The momentum gained by the global credit market in 2020 has continued into 2021 and we appear to be on track for another strong year of performance. Low government bond yields, ample liquidity and improving credit quality have supported a market that now trades with spreads at all-time lows in some pockets.

However, compared to 2020, the global credit market has become more relative value-driven and it is important for investors to focus on short as well as long-term themes impacting portfolio performance to keep returns positive.

Emerging credit themes that need to be navigated carefully

Rising corporate taxes

Firstly, over the past few months we observed a trend toward higher corporate tax rates across the globe. This trend, led by US President Joe Biden, would not only help fill depleted government coffers but also create an incentive for corporations to increase their debt levels or at least not to deleverage. On the one hand, interest payments are tax deductible and higher debt and interest payments create an opportunity to reduce the tax burden. One the other hand, higher tax rates will reduce the free cash flow available for debt reductions and reduce deleveraging efforts.

In particular, A-rated companies in the technology and healthcare sectors might feel less inclined in the future to defend their outstanding creditworthiness, in our view. In the last few months, we have seen a strong rating migration from A to BBB and expect more to come.

Energy sector in a changing world

Beside quality deterioration in certain rating buckets we also expect a faster pace of downgrades in some sectors. This bring us to the second theme which is credit quality decline in the energy sector driven by a global focus on renewable energy generation. While the first two themes might overlap in some areas, we still wanted to highlight the special situation unfolding in energy.

We have already seen massive write-downs from several of the oil majors as past investments into exploration are unlikely to generate expected returns. Although some of the expected long-term quality deterioration might be offset on a short-term basis by the recent rally in oil prices, we do not expect companies such as Exxon or Aramco to be in the AA category in a couple of years.

Sector allocation has been always a strong performance driver in the credit market. Avoiding defaults and downgrades in the tech, media and telecom sector in 2002 or in the banking sector in 2008 was crucial. Therefore, we will pay special attention to developments in the energy sector.

Sustainability bonds

Thirdly, we are focused on the sustainable bonds market. For a long time, green bonds were the only choice for ESG investors, but the market has continued to evolve and provide investors with a growing universe of bond structures. In particular, sustainability-linked bonds (SLB) are increasingly popular with issuers as well as investors. SLBs contain key performance indicators (KPI) in the bond documentation and the issuer is increasingly prepared to accept penalties in the form of coupon step-ups if the KPIs are not met. One of the first issuers to go down this road was Enel, the Italian electricity provider, when they issued bonds back in 2019. Compared to green bonds, SLBs are less vague in terms of their sustainability focus, although some issuers were accused of setting the bar too low for their sustainable efforts. However, we like the transparency offered by SLBs and see this as a positive step for the markets.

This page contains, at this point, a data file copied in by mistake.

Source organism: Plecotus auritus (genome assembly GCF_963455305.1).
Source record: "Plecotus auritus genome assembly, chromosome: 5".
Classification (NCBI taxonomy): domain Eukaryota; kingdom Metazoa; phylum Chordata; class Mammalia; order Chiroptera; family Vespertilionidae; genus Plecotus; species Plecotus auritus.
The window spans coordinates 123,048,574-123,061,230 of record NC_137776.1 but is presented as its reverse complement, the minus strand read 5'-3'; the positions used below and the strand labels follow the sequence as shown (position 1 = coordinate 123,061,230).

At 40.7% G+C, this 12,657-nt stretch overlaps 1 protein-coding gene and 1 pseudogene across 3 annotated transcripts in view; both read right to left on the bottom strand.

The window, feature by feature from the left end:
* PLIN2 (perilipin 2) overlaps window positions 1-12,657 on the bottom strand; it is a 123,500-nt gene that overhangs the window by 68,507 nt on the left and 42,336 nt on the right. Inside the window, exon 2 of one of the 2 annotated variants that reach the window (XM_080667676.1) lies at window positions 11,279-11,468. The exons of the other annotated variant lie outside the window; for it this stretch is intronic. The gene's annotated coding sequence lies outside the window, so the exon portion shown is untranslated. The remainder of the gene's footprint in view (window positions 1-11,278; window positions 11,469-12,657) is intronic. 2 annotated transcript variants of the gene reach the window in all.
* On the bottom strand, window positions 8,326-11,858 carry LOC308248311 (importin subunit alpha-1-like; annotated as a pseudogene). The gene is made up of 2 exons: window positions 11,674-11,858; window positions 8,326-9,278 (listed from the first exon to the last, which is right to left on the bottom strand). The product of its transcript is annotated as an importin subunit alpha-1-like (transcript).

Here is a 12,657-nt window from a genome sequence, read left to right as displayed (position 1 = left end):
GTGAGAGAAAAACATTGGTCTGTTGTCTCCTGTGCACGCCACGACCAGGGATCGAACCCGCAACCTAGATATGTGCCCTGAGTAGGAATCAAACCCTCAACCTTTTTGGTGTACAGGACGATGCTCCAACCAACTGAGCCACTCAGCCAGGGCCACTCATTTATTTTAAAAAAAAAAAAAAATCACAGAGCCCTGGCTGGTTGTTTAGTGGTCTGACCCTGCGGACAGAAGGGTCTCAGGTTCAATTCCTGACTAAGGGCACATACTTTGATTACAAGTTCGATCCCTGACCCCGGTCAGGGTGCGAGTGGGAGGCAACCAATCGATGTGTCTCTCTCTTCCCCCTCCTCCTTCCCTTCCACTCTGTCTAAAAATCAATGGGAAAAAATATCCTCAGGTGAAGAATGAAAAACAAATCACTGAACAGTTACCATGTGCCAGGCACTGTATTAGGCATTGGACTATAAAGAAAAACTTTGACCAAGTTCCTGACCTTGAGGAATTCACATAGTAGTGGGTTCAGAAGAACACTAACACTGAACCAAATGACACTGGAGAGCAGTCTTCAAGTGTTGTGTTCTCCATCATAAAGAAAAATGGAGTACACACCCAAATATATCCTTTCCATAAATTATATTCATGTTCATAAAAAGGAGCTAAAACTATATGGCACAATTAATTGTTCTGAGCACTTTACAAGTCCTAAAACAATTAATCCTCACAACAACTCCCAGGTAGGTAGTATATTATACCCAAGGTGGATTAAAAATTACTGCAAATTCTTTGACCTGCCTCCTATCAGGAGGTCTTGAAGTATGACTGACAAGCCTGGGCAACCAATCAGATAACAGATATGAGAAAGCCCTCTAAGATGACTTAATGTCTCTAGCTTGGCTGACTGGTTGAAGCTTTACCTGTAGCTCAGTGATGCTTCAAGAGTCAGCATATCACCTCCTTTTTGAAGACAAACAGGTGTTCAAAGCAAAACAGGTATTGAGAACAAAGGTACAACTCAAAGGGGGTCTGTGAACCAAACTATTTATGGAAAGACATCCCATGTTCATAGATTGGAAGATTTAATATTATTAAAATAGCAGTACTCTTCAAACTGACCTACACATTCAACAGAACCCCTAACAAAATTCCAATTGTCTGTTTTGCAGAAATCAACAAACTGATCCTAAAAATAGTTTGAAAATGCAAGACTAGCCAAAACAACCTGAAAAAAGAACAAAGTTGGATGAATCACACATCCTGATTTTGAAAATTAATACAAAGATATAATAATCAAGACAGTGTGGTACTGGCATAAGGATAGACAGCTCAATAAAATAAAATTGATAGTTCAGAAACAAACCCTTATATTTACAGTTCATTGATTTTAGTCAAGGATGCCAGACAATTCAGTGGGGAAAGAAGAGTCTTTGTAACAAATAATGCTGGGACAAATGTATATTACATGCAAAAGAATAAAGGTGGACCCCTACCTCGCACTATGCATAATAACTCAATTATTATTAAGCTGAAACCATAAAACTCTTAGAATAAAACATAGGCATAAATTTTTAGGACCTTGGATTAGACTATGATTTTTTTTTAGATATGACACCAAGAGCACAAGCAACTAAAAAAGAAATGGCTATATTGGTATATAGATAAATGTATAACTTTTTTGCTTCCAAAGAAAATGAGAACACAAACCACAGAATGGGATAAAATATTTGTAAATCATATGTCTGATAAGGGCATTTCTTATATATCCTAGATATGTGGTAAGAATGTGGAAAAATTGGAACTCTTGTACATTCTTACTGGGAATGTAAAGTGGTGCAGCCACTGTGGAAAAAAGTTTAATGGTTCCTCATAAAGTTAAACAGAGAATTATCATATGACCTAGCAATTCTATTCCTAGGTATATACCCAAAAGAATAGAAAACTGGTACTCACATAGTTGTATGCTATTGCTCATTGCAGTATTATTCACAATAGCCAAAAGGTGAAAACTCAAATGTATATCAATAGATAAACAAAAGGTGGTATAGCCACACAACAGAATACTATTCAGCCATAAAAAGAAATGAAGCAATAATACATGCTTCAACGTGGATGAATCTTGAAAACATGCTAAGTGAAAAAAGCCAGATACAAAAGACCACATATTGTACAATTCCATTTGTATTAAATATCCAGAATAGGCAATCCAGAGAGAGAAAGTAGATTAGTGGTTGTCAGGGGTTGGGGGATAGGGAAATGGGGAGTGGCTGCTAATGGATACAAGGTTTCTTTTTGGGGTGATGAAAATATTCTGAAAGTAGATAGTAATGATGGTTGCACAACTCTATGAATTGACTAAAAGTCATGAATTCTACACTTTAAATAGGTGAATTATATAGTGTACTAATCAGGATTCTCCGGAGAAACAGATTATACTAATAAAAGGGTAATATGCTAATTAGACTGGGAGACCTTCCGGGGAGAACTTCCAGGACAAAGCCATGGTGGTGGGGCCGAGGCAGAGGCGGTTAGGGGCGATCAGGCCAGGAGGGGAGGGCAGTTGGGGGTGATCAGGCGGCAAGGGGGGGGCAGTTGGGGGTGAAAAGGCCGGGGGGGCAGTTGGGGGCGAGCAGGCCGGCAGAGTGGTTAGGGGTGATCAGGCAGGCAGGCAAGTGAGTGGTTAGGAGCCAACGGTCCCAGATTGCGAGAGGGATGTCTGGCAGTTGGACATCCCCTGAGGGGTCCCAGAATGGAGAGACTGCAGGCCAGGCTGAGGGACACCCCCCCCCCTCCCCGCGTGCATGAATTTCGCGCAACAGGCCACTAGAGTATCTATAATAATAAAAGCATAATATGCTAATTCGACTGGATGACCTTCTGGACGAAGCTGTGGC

Portfolio risk and management

One of the core missions as a fixed income portfolio manager is to identify uncorrelated opportunities for our clients. Clearly, finding such opportunities is difficult, but active research within the large global credit universe does turn up gems from time to time. We discovered one such opportunity through a combination of Chinese and US rate risk in fixed income portfolios. These two markets have gone into opposite directions in terms of total returns for 2021. While returns in US fixed income have been negative, rate returns in China have been positive. The longer-term time series for both markets show that they were not always negatively correlated but at least offered a low correlation combination over the long run. This makes the combination of both markets an interesting opportunity for fixed income portfolios.

Chart 1: Correlation between 10-year US Treasury and 10-year Chinese government bond rates

Correlation between 10-year US Treasury and 10-year Chinese government bond ratesSource: Bloomberg

We believe that maintaining a strong focus on the above mentioned themes of 1) reducing A-rated issuers, 2) caution when investing in oil majors, 3) preference of SLBs and 4) looking out for low correlated markets should enable investors to outperform in 2021. The markets, however, are dynamic and more opportunities within the global credit universe exist and will continue to present themselves. In our view, a research-driven investment approach best positions one to capitalise on these opportunities.